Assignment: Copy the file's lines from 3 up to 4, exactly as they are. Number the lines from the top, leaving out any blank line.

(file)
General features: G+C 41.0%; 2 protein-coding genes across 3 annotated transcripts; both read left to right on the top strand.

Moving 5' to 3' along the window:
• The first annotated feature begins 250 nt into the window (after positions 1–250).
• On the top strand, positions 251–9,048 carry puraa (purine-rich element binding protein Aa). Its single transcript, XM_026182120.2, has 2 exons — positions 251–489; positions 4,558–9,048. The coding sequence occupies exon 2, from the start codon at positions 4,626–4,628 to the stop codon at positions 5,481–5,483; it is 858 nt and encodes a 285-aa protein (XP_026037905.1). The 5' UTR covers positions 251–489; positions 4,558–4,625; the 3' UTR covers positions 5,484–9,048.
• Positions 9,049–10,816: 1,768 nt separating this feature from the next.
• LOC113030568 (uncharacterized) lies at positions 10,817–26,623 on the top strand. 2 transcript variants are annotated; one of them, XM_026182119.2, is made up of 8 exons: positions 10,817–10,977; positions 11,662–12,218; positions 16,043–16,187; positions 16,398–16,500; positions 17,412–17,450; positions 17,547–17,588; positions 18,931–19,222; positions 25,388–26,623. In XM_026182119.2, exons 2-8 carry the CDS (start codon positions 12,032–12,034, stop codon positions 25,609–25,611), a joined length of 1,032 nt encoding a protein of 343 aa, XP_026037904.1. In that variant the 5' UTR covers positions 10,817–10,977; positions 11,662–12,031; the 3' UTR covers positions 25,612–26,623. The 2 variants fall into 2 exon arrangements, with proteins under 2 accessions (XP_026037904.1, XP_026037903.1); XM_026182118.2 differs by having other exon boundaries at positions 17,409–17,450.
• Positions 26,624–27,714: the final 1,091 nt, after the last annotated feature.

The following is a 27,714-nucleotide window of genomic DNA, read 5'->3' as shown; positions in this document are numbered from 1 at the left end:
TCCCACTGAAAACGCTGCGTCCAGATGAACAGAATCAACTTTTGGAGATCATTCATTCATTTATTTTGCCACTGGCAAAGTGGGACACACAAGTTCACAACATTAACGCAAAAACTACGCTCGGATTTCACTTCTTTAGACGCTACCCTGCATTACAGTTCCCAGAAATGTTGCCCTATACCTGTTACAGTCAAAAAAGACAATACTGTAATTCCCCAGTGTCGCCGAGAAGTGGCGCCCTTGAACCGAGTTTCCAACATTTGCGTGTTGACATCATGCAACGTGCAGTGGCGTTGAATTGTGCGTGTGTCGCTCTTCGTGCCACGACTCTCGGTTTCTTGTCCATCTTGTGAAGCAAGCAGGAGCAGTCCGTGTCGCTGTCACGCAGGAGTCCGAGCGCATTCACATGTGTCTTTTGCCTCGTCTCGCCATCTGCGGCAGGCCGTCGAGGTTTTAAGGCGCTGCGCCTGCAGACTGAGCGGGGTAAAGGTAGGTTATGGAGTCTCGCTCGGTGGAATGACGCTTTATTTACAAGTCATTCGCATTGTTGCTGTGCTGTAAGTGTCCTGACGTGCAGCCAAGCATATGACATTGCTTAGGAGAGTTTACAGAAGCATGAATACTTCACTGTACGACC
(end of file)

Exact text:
• The first annotated feature begins 250 nt into the window (after positions 1–250).
• On the top strand, positions 251–9,048 carry puraa (purine-rich element binding protein Aa). Its single transcript, XM_026182120.2, has 2 exons — positions 251–489; positions 4,558–9,048. The coding sequence occupies exon 2, from the start codon at positions 4,626–4,628 to the stop codon at positions 5,481–5,483; it is 858 nt and encodes a 285-aa protein (XP_026037905.1). The 5' UTR covers positions 251–489; positions 4,558–4,625; the 3' UTR covers positions 5,484–9,048.